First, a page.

Words like catastrophic and the worst possible scenario were constantly repeated by meteorologists and newscasters alike. It had taken out St. John’s, a large hospital on the Southwest side of town. I knew it well from countless summers of bike rides with friends. There were a lot of residential houses in the area. The house I grew up in was only a few miles to the East, on the edge of the tornado’s path, though my parents had moved us north of town when I was a teenager. Then they mentioned the high school. It had been hit; completely destroyed, a catastrophic loss, still throwing that word around. But they were right. My worst fears were coming true; I reached for my phone.
I had to get a hold of Dennis, my brother; he only lived a few blocks from there. No service. He had recently gotten a cell phone; having avoided getting one for a very long time, and this fact escaped me initially. I navigated to the number in my contacts list and hit the dial icon. Ring…ring…ring…voicemail.
I tried every number for every family member I had, for my best friend who still lived in town near St. John’s, then again, and again, but all I could get was the busy signal—then silence.
When Christine finished bathing the boys and putting them to bed she made her way back downstairs to check on the situation, to check on our family, to check on me. I was pacing in the living room trying to decide if I should jump in my car and speed down I-44 toward town. Maybe I could help, get more information, something; or, could I even get through? Besides, it’s normally a four hour drive. My pragmatism took over my brain, keeping me from rushing off in a tense moment, my heart kept me pacing and worrying.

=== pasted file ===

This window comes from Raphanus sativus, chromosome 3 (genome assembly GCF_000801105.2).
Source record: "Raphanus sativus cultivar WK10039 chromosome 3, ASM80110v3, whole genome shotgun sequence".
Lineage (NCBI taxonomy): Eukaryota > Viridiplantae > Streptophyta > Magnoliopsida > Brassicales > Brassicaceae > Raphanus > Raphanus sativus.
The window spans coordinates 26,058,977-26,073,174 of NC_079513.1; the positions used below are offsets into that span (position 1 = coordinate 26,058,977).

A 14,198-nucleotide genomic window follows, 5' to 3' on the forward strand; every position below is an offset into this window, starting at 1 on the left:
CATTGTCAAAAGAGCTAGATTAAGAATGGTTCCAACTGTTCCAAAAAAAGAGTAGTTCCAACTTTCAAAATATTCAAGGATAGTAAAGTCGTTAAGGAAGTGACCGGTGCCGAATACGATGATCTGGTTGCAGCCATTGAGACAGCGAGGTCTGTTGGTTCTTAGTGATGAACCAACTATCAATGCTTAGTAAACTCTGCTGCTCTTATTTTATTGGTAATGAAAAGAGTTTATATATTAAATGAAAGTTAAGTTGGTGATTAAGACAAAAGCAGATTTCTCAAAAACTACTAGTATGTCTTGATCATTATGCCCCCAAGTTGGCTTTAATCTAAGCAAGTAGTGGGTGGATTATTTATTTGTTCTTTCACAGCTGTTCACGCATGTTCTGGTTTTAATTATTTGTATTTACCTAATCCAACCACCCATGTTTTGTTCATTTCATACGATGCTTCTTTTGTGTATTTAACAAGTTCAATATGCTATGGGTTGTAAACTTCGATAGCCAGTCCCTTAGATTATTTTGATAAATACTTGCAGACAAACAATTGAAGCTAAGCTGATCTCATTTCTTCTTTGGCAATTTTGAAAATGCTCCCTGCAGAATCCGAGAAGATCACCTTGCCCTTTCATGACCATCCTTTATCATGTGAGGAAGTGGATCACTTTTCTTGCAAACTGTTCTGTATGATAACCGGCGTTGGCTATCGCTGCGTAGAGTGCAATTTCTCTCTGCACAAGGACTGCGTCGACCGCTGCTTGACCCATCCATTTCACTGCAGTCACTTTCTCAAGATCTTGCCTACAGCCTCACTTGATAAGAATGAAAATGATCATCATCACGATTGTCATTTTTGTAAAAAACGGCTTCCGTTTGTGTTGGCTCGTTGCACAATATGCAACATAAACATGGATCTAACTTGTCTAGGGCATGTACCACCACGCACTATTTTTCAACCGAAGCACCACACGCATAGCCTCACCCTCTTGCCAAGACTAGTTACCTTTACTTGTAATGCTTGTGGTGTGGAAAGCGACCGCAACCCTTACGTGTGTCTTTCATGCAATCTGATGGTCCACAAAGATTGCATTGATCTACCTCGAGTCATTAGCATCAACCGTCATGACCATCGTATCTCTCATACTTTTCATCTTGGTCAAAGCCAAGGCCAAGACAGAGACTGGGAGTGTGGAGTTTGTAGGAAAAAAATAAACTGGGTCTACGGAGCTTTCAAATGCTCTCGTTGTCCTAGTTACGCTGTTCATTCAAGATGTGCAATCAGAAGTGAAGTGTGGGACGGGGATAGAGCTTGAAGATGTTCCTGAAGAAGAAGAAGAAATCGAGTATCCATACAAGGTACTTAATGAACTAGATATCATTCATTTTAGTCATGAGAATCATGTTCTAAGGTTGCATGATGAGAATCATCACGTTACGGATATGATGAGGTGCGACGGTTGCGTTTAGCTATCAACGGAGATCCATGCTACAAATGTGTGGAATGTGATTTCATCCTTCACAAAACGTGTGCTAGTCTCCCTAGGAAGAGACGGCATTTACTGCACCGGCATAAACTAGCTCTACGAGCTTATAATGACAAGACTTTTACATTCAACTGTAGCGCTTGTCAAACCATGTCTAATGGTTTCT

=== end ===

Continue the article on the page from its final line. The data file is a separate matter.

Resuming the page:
“Try again,” she told me.
Miraculously, within a few attempts my father answered his cell.
“Hello?” he said.
It was the same way he always answered, except this time I could hear the fear and shock in his voice. This was a man that always made the big things seem little. Once he was throwing bottle rockets up in the air when I was a little kid, I may never know why, when one shot back down and struck him on the edge of his eye. He jumped sure, and grabbed his eye, but his response: “I’m good.” He wasn’t good. Hearing the fear in his voice that night was something I had never experienced before.
“There are trees down everywhere. Most of the power is out,” he told me.
“What about Dennis? What about my brother, and Sarah and the kids?”
“It went right by there. We’re on our way now.”
That’s all he could tell me. He didn’t know anything, nobody did at that point.
For the next hour or more there was no news. No calls from my father or my mother or my brother. Broadcasters had said that services were largely down. I tried to remain calm. It was hard; especially considering Jim Cantore was spending a lot of time on the screen in front of me. He’s the guy you see on the beach standing sideways in hurricane-force winds and rain reporting while the majority of the people of whatever town or city he is in have already evacuated somewhere. He represents bad weather: the worst weather. As the coverage continued I broke down and began to weep at the images of the aftermath: complete destruction.